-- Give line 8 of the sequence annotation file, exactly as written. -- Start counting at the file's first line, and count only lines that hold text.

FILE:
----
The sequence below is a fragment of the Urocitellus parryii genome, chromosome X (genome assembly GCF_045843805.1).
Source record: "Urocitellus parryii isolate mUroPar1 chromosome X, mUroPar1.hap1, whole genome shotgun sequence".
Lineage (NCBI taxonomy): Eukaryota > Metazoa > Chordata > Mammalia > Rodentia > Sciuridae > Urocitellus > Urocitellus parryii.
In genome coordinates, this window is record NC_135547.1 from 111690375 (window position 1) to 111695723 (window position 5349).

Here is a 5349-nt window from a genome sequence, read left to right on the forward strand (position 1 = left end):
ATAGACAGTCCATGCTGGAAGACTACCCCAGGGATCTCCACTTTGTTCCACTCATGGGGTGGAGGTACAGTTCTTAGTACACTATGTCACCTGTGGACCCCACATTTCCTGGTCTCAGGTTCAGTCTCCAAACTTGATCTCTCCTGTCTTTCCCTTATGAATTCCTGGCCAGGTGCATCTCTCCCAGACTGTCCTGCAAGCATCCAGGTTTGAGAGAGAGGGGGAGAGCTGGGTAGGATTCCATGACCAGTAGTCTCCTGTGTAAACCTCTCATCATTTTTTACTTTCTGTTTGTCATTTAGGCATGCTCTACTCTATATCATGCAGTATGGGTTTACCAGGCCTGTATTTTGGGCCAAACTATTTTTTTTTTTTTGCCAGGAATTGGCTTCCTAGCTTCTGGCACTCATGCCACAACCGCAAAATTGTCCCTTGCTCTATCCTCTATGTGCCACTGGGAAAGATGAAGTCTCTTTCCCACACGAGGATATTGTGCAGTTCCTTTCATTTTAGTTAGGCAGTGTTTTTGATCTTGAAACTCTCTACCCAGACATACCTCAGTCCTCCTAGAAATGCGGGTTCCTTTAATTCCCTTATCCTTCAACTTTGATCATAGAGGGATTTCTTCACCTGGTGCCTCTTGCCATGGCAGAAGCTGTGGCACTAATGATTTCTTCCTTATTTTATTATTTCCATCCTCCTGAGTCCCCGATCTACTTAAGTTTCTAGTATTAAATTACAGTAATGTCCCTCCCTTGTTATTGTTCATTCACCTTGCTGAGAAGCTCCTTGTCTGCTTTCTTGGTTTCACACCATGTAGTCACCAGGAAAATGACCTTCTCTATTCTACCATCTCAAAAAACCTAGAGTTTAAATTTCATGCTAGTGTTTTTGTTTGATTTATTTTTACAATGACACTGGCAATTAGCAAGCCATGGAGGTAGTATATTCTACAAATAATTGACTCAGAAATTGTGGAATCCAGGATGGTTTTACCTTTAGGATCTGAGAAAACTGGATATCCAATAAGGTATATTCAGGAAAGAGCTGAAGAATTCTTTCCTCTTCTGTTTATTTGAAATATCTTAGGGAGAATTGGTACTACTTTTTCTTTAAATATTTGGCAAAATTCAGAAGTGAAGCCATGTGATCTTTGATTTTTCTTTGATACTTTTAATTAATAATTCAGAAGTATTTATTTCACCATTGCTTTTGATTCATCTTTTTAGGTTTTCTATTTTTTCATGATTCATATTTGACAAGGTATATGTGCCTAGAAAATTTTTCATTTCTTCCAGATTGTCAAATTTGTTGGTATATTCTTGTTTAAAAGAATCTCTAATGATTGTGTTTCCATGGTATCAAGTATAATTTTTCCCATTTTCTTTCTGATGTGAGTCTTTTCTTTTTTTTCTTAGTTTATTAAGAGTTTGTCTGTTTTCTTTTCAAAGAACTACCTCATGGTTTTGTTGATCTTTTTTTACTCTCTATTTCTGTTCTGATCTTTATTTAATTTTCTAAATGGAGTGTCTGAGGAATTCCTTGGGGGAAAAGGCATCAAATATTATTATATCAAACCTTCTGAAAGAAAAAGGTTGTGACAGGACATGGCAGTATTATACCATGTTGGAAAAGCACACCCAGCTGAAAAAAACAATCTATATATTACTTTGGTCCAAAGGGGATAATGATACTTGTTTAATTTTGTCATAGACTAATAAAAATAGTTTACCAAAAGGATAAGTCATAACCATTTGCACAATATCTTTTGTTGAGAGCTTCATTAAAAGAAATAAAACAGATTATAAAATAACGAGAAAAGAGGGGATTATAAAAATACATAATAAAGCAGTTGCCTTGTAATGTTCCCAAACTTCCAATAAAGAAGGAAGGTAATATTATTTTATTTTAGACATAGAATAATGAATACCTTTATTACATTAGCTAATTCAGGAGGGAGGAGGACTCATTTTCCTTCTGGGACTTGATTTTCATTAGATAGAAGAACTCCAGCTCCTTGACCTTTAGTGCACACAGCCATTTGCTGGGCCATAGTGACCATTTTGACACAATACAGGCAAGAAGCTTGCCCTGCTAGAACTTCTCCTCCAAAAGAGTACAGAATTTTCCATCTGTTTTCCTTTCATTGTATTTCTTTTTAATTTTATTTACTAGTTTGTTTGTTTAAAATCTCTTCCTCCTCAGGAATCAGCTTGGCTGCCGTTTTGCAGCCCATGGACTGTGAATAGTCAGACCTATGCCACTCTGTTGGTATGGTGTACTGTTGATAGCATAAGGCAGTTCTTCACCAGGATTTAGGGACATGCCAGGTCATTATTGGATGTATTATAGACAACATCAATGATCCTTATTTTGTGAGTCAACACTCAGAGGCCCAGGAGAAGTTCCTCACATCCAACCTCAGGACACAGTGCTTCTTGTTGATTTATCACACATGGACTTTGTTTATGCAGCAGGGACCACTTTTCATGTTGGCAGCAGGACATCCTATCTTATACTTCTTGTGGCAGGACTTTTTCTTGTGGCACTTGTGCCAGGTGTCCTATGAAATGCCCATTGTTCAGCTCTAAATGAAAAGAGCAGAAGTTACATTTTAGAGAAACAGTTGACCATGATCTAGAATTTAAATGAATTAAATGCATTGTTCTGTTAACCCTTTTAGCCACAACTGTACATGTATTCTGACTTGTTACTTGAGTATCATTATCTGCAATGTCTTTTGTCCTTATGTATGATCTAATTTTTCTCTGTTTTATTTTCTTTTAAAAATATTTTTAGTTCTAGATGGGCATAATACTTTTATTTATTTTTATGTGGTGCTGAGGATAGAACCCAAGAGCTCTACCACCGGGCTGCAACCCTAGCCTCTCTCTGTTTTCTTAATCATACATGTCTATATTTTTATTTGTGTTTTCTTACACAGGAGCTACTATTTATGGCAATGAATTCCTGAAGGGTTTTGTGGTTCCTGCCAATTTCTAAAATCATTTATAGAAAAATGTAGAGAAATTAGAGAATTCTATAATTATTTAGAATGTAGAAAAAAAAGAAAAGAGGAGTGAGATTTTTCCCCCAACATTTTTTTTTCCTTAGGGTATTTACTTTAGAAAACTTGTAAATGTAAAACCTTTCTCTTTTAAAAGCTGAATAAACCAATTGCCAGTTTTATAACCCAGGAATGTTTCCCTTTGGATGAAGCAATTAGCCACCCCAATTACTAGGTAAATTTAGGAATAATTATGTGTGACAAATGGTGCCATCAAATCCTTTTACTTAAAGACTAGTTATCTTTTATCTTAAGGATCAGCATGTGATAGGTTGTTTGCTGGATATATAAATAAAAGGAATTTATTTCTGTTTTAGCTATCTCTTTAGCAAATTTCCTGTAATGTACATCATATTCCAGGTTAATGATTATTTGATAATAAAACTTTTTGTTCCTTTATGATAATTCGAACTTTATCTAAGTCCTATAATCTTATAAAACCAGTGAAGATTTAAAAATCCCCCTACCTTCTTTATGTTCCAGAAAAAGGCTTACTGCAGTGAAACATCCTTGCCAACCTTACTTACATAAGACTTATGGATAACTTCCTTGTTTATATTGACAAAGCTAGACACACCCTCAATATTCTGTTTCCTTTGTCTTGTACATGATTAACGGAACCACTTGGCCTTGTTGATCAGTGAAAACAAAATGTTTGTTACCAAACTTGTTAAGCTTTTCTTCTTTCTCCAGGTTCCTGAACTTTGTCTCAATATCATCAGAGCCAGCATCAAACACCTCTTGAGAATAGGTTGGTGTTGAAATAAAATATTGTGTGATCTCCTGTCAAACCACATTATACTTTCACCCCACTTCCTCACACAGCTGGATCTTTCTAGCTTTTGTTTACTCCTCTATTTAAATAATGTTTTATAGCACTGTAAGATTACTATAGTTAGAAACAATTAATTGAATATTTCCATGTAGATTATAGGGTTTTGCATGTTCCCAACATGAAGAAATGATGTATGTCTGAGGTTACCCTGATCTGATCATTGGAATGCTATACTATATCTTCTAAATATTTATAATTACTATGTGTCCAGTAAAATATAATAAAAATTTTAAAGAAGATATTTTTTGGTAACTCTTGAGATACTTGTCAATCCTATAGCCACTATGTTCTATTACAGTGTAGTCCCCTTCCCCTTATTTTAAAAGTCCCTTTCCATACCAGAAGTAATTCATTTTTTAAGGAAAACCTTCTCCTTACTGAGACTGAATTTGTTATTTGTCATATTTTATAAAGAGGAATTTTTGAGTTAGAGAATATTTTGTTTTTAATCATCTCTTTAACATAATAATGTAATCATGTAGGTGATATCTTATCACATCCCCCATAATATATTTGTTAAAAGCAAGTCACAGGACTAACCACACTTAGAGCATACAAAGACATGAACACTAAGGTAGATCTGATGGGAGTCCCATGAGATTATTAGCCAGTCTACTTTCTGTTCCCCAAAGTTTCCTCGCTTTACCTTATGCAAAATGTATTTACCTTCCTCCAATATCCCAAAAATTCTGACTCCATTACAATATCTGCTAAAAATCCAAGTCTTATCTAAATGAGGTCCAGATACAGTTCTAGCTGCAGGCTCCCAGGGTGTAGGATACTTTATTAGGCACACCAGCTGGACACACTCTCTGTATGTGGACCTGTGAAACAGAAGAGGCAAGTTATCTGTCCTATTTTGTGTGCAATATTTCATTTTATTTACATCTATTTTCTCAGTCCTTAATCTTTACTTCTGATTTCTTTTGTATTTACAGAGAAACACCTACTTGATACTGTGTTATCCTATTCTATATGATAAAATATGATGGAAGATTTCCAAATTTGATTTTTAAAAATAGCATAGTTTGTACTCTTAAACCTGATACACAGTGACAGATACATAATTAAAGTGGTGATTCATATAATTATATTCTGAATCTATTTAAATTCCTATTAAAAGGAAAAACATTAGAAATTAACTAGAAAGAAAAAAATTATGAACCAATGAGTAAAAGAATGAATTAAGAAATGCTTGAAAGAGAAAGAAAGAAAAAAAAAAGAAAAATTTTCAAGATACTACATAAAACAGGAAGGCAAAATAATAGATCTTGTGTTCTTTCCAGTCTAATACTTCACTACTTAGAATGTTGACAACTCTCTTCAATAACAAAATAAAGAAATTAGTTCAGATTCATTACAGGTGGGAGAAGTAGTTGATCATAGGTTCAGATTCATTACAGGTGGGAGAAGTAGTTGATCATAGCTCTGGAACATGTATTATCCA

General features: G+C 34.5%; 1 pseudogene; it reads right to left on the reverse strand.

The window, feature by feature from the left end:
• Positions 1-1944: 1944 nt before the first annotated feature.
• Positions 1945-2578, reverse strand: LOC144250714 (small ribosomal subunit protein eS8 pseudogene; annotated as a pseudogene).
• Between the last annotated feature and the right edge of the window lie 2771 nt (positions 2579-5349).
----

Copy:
The window, feature by feature from the left end: